Entering Malawi was a welcome surprise – the first country we entered where we didn’t have all sorts of fees to pay when we crossed the border. Finally our COMESA insurance was paying off, and neither of us needed visas for the tourist friendly country!
Malawi’s official currency is the Malawian Kwacha, and at the time we travelled was approximately MWK350 = $1 (Approx. MWK530 = £1). There was a good banking network – Standard Bank and NBS Bank both had presence in most places – and we tended to draw money from ATMs.
We expected huge poverty and lack of provisions coming into Malawi, and so we had stocked up in Chipata, Zambia before crossing the border. We needn’t have worried. On arriving in Lilongwe, we had a choice of both Spar and Shoprite! Although it was a little more expensive, we could at least buy provisions. However, the best place for day to day shopping was at the numerous markets, which were inexpensive and the quality of fruit and vegetables was great. Our daily food cost was £6.
We also ate out a little more than previously. Most restaurants had a vegetarian option of “rice, beans and greens” or just rice and beans which was very filling and less than MKW1,000 (less than $3). It meant a tasty, filling meal without dealing with potentially dodgy meat!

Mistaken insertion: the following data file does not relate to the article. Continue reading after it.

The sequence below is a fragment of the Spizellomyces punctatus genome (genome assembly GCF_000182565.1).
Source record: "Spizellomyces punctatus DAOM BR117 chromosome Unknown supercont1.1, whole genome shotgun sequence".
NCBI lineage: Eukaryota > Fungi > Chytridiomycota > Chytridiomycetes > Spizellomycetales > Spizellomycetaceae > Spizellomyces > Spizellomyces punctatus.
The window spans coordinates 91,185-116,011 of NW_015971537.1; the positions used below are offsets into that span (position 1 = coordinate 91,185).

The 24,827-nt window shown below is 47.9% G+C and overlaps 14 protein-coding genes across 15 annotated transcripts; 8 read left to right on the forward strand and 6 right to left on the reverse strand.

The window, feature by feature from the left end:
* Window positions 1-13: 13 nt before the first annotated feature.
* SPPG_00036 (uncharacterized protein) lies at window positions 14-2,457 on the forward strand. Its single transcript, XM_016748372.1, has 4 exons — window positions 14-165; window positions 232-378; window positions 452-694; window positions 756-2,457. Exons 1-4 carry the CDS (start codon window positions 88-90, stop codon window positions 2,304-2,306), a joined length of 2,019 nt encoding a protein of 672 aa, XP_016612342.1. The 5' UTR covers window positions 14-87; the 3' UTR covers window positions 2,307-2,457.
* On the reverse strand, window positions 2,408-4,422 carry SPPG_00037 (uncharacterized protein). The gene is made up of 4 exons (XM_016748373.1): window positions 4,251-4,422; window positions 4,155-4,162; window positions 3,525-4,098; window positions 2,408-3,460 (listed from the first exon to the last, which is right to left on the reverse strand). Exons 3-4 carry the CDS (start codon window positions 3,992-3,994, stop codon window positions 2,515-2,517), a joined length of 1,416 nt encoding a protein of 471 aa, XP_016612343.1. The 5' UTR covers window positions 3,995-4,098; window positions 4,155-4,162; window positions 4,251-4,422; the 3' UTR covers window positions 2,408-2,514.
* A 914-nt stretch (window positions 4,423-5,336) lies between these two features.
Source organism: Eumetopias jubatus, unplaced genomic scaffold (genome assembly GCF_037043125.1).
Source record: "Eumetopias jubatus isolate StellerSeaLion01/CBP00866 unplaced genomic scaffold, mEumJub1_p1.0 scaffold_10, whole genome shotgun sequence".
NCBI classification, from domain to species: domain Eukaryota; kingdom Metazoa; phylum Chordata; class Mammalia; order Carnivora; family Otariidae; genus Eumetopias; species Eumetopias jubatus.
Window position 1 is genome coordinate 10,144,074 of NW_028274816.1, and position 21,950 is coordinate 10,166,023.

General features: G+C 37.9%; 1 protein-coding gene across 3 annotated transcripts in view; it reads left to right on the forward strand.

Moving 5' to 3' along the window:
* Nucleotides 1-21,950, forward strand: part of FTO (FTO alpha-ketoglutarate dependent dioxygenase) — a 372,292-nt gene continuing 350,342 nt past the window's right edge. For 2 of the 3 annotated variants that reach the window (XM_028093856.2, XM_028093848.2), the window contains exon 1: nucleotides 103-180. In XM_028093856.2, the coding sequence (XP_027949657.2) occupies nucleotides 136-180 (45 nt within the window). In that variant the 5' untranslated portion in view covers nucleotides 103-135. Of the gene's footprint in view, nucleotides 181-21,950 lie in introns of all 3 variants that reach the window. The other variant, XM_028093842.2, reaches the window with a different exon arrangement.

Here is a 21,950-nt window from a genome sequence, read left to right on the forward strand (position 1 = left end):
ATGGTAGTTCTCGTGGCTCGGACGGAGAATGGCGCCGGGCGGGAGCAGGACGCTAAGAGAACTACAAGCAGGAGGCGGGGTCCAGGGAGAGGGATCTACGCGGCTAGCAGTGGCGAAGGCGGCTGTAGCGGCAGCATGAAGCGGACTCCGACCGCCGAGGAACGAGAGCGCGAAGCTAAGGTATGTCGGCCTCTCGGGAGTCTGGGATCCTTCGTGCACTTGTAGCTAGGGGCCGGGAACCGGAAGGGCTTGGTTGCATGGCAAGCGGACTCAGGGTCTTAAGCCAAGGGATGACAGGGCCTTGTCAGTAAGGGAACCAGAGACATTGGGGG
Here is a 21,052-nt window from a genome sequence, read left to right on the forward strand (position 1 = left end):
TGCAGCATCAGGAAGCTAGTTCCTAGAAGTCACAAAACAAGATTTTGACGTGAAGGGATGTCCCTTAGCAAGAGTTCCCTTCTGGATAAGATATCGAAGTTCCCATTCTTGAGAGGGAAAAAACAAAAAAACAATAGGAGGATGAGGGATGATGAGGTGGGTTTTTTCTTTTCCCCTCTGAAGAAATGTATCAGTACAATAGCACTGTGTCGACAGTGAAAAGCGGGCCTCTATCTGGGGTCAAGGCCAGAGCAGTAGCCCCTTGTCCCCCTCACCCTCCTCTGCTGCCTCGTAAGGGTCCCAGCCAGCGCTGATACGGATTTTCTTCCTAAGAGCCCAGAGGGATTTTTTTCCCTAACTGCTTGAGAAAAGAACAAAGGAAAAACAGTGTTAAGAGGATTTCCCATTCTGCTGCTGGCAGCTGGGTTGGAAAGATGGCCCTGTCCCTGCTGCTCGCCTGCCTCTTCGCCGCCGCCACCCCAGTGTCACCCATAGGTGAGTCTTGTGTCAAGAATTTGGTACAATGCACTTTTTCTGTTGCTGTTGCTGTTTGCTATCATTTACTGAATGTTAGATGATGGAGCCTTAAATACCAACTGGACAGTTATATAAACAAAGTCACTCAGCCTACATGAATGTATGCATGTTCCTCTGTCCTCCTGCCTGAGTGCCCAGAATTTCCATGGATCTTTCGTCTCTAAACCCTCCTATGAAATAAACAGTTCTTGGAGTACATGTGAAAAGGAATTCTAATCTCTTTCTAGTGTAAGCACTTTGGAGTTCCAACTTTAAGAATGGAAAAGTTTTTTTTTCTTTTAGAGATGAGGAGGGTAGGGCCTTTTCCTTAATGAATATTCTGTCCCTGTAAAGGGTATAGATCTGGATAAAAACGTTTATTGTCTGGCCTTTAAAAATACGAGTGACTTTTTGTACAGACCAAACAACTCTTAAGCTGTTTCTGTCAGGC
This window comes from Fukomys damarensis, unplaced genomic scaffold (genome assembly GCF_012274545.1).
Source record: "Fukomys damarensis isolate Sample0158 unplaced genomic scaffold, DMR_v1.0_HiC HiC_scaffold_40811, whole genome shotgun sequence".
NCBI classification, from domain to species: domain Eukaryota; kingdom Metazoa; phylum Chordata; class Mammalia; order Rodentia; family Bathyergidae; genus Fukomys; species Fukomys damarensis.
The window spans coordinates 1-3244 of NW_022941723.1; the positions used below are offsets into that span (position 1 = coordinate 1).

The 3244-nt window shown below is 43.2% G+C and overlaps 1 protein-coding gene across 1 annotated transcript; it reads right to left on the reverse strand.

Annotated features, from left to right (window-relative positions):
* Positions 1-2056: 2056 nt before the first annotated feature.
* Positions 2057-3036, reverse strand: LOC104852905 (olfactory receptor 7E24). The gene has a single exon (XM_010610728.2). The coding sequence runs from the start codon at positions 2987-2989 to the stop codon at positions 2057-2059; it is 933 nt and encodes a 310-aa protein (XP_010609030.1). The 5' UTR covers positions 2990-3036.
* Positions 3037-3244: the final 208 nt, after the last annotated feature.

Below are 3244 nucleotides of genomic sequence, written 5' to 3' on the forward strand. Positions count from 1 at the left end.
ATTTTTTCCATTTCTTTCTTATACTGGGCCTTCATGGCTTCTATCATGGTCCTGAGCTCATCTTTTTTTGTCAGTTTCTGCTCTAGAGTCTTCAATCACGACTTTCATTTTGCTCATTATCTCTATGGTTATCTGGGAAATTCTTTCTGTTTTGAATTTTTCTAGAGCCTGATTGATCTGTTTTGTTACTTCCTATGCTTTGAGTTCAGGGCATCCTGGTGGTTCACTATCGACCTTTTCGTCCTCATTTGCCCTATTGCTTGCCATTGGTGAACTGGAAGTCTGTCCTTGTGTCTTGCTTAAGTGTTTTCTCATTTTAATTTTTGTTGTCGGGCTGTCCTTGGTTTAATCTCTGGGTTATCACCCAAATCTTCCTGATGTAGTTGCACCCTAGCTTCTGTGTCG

Accommodation in Malawi was also inexpensive: on average we paid $5 per person per night. Occasionally we found campsites which were $3 per person per night. We baulked when camping headed to $10 per person per night!! Facilities at campsites varied greatly, but we managed to find a fair few which were of “South Africa” standard, with electricity and good ablutions.
Fuel availability wasn’t a problem at all – although it was a little more expensive. We paid MKW658 per litre, which is £1.30 / $1.88. But, the distances in Malawi are not so large, and we only travelled 2,400km in the 5 weeks we spent there. Our daily fuel cost was £8 per day.
Together with other small expenses and souvenirs, our average daily spend in Malawi was a very impressive £30 per day – which really helped to balance the high daily cost in Botswana!